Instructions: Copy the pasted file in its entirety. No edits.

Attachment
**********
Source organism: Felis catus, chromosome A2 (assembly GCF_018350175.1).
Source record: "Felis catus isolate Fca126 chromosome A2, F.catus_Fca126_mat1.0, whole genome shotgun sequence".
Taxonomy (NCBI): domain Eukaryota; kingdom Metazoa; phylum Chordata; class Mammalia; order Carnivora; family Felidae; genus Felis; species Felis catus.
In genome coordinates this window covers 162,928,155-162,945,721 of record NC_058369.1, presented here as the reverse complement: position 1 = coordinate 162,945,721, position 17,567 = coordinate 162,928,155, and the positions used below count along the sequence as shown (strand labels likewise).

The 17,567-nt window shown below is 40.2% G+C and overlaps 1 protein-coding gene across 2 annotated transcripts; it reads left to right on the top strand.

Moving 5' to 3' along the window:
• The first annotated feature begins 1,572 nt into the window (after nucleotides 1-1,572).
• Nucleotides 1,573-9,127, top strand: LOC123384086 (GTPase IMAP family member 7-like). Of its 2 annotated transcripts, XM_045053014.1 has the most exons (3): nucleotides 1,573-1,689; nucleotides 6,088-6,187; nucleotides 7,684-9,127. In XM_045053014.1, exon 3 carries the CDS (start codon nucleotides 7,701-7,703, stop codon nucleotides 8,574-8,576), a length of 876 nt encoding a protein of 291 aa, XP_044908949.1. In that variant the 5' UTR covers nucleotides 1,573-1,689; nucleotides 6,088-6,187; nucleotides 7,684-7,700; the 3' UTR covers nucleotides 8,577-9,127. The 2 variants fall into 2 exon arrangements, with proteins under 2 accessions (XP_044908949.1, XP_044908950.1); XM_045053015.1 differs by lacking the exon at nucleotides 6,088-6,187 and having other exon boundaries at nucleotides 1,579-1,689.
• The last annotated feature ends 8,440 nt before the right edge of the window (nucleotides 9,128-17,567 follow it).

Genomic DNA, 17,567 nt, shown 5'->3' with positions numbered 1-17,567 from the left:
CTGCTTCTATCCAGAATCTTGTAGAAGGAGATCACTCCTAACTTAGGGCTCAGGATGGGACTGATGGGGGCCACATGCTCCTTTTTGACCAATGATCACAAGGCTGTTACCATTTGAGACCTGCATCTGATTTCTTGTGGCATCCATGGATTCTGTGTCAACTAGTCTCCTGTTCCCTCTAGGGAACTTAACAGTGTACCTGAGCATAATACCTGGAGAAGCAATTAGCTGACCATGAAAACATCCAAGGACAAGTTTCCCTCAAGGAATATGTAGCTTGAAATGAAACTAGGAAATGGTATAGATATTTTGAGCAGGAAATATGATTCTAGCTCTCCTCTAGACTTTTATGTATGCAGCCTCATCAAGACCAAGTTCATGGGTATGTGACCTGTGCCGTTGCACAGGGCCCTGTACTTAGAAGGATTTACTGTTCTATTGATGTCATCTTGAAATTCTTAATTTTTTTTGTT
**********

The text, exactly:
Source organism: Felis catus, chromosome A2 (assembly GCF_018350175.1).
Source record: "Felis catus isolate Fca126 chromosome A2, F.catus_Fca126_mat1.0, whole genome shotgun sequence".
Taxonomy (NCBI): domain Eukaryota; kingdom Metazoa; phylum Chordata; class Mammalia; order Carnivora; family Felidae; genus Felis; species Felis catus.
In genome coordinates this window covers 162,928,155-162,945,721 of record NC_058369.1, presented here as the reverse complement: position 1 = coordinate 162,945,721, position 17,567 = coordinate 162,928,155, and the positions used below count along the sequence as shown (strand labels likewise).

The 17,567-nt window shown below is 40.2% G+C and overlaps 1 protein-coding gene across 2 annotated transcripts; it reads left to right on the top strand.

Moving 5' to 3' along the window:
• The first annotated feature begins 1,572 nt into the window (after nucleotides 1-1,572).
• Nucleotides 1,573-9,127, top strand: LOC123384086 (GTPase IMAP family member 7-like). Of its 2 annotated transcripts, XM_045053014.1 has the most exons (3): nucleotides 1,573-1,689; nucleotides 6,088-6,187; nucleotides 7,684-9,127. In XM_045053014.1, exon 3 carries the CDS (start codon nucleotides 7,701-7,703, stop codon nucleotides 8,574-8,576), a length of 876 nt encoding a protein of 291 aa, XP_044908949.1. In that variant the 5' UTR covers nucleotides 1,573-1,689; nucleotides 6,088-6,187; nucleotides 7,684-7,700; the 3' UTR covers nucleotides 8,577-9,127. The 2 variants fall into 2 exon arrangements, with proteins under 2 accessions (XP_044908949.1, XP_044908950.1); XM_045053015.1 differs by lacking the exon at nucleotides 6,088-6,187 and having other exon boundaries at nucleotides 1,579-1,689.
• The last annotated feature ends 8,440 nt before the right edge of the window (nucleotides 9,128-17,567 follow it).

Genomic DNA, 17,567 nt, shown 5'->3' with positions numbered 1-17,567 from the left:
CTGCTTCTATCCAGAATCTTGTAGAAGGAGATCACTCCTAACTTAGGGCTCAGGATGGGACTGATGGGGGCCACATGCTCCTTTTTGACCAATGATCACAAGGCTGTTACCATTTGAGACCTGCATCTGATTTCTTGTGGCATCCATGGATTCTGTGTCAACTAGTCTCCTGTTCCCTCTAGGGAACTTAACAGTGTACCTGAGCATAATACCTGGAGAAGCAATTAGCTGACCATGAAAACATCCAAGGACAAGTTTCCCTCAAGGAATATGTAGCTTGAAATGAAACTAGGAAATGGTATAGATATTTTGAGCAGGAAATATGATTCTAGCTCTCCTCTAGACTTTTATGTATGCAGCCTCATCAAGACCAAGTTCATGGGTATGTGACCTGTGCCGTTGCACAGGGCCCTGTACTTAGAAGGATTTACTGTTCTATTGATGTCATCTTGAAATTCTTAATTTTTTTTGTT